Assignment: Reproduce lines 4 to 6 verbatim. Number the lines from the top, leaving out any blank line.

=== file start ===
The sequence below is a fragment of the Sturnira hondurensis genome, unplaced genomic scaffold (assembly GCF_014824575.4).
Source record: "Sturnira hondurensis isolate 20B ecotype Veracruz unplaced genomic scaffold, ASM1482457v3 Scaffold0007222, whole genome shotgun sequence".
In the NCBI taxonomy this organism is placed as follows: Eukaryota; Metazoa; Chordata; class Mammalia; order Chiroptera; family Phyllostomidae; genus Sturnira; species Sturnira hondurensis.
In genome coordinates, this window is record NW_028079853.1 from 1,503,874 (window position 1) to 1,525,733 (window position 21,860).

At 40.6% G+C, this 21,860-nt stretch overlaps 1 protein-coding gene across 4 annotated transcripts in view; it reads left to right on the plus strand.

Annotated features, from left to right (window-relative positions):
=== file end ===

In genome coordinates, this window is record NW_028079853.1 from 1,503,874 (window position 1) to 1,525,733 (window position 21,860).

At 40.6% G+C, this 21,860-nt stretch overlaps 1 protein-coding gene across 4 annotated transcripts in view; it reads left to right on the plus strand.

Annotated features, from left to right (window-relative positions):